Leadership blind spots are those critical flaws which can eat away at employee trust and motivation. These are serious problems when it comes to keeping your team productive and on point. Examples of leadership blind spots include a lack of strategic thinking, never being wrong, making assumptions, and depending too much on past experiences to accomplish future goals.
The problem with blind spots is that most leaders have a difficult time acknowledging their own blind spots, but only when you accept that an issue exists can you make changes to address the core issue.
The Dangers of Blind Spots
Essentially, blind spots are an unrecognized weakness that have the power to completely undermine your own efforts and potential for success. Leadership requires confidence but also insight. Seeing situations clearly, without personal bias or distortion is very difficult even for strong leaders. But leaders need to balance that confidence and vision with good judgement or risk losing the loyalty of their team or making outright bad decisions.
Common Leadership Blind Spots
While each individual has their own biases and experiences that shape their perspective, there are a number of common blind spots seen throughout leaders in the business world.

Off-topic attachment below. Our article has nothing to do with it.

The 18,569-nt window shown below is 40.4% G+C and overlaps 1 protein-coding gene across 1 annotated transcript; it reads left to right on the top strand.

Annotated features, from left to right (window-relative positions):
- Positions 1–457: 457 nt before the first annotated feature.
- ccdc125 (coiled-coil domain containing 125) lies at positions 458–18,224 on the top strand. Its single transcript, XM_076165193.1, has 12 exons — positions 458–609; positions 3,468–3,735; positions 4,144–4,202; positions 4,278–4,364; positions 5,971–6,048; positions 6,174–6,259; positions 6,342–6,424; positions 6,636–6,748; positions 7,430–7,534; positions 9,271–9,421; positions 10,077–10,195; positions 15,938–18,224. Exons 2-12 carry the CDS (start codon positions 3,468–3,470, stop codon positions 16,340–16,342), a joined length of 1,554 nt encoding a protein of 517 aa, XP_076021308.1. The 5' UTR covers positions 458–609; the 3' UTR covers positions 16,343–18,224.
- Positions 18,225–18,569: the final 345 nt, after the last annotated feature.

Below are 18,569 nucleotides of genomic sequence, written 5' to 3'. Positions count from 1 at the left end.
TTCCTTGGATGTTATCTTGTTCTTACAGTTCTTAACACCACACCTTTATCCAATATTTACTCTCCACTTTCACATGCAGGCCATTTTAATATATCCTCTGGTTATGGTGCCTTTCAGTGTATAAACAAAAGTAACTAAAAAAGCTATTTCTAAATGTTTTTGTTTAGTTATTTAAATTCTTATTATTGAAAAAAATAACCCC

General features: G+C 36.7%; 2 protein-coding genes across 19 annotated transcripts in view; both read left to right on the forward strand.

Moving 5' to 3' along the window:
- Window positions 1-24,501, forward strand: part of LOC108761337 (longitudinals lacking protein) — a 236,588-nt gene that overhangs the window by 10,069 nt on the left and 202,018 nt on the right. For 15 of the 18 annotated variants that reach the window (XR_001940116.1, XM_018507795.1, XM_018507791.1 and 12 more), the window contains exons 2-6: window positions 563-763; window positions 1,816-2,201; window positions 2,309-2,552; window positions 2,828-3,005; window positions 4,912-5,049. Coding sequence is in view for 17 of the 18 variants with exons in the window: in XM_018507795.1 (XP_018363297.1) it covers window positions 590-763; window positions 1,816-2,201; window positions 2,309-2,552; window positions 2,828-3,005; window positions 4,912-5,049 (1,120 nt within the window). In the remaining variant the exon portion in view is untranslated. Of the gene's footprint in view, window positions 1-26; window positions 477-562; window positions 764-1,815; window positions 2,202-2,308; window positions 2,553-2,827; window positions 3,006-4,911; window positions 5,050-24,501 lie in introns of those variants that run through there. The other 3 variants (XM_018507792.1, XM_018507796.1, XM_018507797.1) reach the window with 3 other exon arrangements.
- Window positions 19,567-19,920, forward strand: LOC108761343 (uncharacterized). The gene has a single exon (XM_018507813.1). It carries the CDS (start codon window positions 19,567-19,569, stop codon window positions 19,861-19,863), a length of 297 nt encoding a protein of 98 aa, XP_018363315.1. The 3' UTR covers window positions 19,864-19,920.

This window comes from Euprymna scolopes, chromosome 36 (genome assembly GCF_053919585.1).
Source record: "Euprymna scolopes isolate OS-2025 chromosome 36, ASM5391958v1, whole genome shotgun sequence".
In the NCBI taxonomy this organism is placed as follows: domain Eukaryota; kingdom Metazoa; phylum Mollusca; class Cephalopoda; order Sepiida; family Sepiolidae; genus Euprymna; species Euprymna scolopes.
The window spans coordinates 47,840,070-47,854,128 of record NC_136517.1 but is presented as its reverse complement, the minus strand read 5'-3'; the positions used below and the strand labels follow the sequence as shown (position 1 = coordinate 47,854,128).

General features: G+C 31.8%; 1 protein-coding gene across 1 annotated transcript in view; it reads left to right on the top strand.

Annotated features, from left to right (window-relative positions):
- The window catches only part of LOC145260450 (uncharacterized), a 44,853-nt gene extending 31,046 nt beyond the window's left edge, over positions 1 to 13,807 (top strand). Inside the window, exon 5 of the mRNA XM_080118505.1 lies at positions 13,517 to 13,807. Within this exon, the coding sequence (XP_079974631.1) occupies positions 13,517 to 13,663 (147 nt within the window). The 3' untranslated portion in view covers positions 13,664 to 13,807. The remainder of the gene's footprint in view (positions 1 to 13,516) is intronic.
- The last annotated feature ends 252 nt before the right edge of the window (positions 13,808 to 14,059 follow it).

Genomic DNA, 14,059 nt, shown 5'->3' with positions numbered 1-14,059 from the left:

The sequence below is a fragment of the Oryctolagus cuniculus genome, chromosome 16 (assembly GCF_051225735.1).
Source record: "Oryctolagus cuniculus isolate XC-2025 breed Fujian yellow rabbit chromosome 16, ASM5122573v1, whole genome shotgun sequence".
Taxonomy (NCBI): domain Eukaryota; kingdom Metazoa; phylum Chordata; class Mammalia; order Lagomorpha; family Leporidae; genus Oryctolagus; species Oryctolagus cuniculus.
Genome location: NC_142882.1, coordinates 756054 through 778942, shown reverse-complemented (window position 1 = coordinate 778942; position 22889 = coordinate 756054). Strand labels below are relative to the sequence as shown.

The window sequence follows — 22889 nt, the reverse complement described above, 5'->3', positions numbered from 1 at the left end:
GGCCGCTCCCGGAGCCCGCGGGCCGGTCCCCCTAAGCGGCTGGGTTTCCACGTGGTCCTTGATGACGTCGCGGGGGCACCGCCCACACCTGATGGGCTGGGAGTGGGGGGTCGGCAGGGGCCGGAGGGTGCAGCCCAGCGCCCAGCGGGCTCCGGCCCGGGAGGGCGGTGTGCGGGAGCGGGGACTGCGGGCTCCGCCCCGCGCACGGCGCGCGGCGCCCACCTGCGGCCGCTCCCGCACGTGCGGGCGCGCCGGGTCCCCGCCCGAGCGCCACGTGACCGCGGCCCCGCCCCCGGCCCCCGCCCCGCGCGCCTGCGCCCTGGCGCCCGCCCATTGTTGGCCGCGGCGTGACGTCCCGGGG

- Lack of Strategic Thinking: Leaders with strong operational skills and backgrounds often have difficulty identifying the clear strategic outlook that is required to accomplish high level goals.
- Over-Valuing Being Right: Leaders who think they have all the answers are suffering from a sever blind spot because it makes them less willing to listen to the perspective of others. Truly effective leaders are able to receive input from many different stakeholders without interrupting or abruptly ending conversations.
- Failing to Think About How: Many leaders focus too deeply on what they want to accomplish and fail to consider the how of a situation. This can lead their team to making poor decisions in the face of this perspective of the ends justifying the means.
- Ignoring Your Impact: Assuming that all your team members have the same motivations, goals, and communication style as you is a definite blind spot that can lead to confusion and frustration.
- Being Stuck in the Past: By equating the present with the past, leaders fail to recognize new challenges in the face of consistency with past successes. They fail to realize that what got them here won’t get them there.
How to See Beyond Your Own Blind Spots
Learning to see past your blind spots is actually a reasonable task. You can do this by instating a warning system comprised of at least one person who you trust to offer feedback when needed. You can do this by brushing up on your leadership skillls. You can also address your blind spots by building a good team of smart and diverse people who are willing to stick up for what they believe in. Lastly, you should assess yourself on a regular basis through employee surveys and skip level interviews that will help point out areas of weakness that you don’t yet recognize.
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